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More than 4,900 metres above sea level, Tibet sits in between the Himalayan mountain range on a plateau of rock and snow and has been dubbed by locals as the ‘land of snows’ and the ‘roof of the world’. Tibet is a place of spirit and mystery, and the original source of the stories of the mythical Shangri-La valley and the Yeti (abominable snowman).
A Brief History Before Your Tibet Holiday
Tibet recently opened its doors to the world in the 1980s after many wars and revolutions with the Chinese in North East Asia, and is currently part of the People’s Republic of China. The Dalai Lama (supposedly the ruling leader of Tibet) now takes refuge in India. Tibet was traditionally inhabited by the native Tibetan-Burman Lhobas, Monpas and Qiang people, but is now inhabited by the Chinese Han and Hui people. Tibet has been unifying and dividing since the 7th Century as the Chinese and Mongol influences grew and shrank, with most of the unified territories centralised in Lhasa or Shigatse. The most devastating event of recent times was during the Great Leap Forward and Chinese Cultural Revolution (1950s-60s), which killed many Tibetans and destroyed many monasteries.
A Tibetan holiday is not complete without exploring this booming city. Lhasa is Tibet’s Capital, known as the “Palace of the Gods.” For those who keep a UNESCO world heritage checklist, Lhasa presents three wonderful restored sacred areas that you can tick off your must-see list:
The Potala Palace is 13 stories high, with 1,000 rooms and numerous pictures of the past Dalai Lamas, as well as great statues of Buddha. This used to be the residence of the Dalai Lama until the 1959 uprising, and is now a museum.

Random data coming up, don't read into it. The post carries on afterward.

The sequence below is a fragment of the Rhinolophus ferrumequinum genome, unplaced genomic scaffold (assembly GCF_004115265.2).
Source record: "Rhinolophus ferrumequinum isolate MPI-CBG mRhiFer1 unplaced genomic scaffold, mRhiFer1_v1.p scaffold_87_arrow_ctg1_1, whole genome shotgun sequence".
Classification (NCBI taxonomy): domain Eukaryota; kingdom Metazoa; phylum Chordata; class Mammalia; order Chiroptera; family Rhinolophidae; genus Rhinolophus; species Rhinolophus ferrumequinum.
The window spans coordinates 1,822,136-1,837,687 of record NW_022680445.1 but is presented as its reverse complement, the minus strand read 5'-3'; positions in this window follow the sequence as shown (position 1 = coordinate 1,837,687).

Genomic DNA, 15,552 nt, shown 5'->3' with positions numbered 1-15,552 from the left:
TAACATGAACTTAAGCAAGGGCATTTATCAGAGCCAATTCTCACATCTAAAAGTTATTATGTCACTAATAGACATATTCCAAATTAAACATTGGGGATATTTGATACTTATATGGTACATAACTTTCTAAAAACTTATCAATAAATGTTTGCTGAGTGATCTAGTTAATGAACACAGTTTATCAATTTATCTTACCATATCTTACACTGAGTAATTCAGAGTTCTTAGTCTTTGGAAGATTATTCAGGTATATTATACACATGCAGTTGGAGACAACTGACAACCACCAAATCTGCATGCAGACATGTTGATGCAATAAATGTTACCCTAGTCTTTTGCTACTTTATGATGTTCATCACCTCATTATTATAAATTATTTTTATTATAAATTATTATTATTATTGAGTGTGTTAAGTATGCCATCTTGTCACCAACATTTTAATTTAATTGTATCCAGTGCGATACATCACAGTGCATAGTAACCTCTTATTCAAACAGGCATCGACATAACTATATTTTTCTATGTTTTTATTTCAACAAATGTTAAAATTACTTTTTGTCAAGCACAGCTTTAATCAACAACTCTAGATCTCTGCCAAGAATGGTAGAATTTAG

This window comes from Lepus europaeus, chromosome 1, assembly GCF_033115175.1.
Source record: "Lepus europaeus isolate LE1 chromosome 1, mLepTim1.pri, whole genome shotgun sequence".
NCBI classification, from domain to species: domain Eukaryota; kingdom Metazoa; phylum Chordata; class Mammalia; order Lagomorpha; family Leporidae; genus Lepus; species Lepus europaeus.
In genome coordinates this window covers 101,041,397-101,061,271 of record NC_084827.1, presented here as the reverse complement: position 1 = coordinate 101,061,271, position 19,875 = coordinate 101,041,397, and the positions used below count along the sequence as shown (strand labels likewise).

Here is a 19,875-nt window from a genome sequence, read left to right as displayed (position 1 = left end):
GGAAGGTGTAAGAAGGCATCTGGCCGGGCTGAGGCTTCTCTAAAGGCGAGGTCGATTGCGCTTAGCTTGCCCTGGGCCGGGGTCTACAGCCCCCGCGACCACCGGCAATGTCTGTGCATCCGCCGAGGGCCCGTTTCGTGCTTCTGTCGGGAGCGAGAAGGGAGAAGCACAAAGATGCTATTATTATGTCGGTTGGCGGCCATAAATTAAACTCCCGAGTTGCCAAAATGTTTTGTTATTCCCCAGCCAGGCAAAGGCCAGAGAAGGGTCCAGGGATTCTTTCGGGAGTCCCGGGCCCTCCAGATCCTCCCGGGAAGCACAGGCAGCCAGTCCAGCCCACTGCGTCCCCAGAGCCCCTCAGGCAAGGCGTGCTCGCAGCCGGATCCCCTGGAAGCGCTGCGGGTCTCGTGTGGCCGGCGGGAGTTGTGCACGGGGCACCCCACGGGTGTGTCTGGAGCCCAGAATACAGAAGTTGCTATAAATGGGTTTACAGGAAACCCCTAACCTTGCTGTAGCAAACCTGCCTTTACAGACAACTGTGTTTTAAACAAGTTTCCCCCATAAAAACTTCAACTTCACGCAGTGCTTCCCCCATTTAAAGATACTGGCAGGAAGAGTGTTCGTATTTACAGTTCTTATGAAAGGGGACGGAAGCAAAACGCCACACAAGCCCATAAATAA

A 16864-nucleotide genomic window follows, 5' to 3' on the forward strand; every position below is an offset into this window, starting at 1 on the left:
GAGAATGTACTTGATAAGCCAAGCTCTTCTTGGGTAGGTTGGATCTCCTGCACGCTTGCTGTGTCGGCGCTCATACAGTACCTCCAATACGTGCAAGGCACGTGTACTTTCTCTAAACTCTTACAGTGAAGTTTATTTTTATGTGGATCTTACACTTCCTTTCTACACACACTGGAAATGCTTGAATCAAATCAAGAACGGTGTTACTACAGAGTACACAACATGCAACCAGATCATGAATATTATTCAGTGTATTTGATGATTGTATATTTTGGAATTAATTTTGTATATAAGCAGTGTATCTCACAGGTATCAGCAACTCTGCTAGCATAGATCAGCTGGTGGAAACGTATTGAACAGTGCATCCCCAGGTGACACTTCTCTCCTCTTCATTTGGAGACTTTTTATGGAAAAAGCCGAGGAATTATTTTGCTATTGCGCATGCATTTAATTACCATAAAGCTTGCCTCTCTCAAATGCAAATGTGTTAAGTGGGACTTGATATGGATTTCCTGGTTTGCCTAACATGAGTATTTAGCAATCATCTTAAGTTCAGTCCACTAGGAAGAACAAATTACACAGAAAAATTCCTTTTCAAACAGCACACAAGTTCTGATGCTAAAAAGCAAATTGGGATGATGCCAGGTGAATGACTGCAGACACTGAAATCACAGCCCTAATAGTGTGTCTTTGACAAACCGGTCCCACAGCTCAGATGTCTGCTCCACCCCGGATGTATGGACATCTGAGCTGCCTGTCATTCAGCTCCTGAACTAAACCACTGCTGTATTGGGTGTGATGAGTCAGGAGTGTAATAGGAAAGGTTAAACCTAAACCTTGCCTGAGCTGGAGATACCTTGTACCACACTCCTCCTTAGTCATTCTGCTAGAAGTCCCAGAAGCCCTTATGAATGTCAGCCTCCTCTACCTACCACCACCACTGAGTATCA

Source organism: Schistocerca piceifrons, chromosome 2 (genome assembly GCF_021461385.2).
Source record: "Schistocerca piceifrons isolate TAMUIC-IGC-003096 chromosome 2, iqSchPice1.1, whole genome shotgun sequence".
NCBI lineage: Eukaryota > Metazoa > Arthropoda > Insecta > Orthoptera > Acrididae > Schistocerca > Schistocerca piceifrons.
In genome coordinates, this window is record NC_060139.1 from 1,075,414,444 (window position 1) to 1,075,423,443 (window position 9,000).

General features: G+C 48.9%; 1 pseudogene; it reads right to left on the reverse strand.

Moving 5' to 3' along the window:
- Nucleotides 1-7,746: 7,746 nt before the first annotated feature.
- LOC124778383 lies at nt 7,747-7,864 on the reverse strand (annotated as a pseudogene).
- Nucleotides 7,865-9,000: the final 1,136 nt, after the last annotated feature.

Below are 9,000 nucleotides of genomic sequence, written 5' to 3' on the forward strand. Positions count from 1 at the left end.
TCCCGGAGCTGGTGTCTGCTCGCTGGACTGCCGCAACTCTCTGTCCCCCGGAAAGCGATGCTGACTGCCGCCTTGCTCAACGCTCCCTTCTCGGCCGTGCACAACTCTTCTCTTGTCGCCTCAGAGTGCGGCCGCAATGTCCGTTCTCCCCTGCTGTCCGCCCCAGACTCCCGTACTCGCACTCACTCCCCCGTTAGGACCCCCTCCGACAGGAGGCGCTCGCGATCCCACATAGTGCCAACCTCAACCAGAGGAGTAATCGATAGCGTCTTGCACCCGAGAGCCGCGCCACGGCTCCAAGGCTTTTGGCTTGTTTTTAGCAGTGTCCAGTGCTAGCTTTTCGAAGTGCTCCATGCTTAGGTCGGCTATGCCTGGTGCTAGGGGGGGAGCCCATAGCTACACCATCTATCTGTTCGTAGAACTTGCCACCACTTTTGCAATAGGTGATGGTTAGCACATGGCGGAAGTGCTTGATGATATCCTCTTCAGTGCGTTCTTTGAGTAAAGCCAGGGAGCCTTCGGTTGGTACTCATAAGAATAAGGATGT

The Norbulingka Palace houses the most beautiful and largest man-made garden in Tibet. This is something to marvel at given that many flowering plants do not take well to cold weather and high altitudes.
The Jokhang temple was constructed in 642 AD by King Songsten Gampo and incorporates a blend of Nepalese, Indian vihara and Chinese Tang Dynasty design. It was originally named the Rasa Tulnang Tsuklakang (The House of Mysteries, The Magical Emanation at Rasa) and was built to house his first and second wives, who were considered to be very important at the time.
A river journey or viewing is a must when you travel to Tibet and the tranquil waters definitely beckon a snapshot. The most famous of Tibet’s Rivers include the Ganges, the Indus, and the Brahmaputra. Many of Tibet’s other rivers also connect the country with its neighbouring countries, and trips to the Mekong, the Salween, the Yangtze and the Tsangpo are all popular.
If you’re feeling like an adventurous Tibetan holiday, why not hire a local guide to take you on a beautiful trek to the Mount Everest base camp? You, too, can trek the same soft and dry passes and glittering lakes that Sir Edmund Hilary and Tenzing Norgay walked across in 1953. On your way, you can get to know the local Sherpa people, as well as view some of the world’s most spectacular mountain sights.
Always wanted to see Tibet? Travellers Choice has a wide range of experience in organising Tibetan holidays. Call us to plan your next holiday!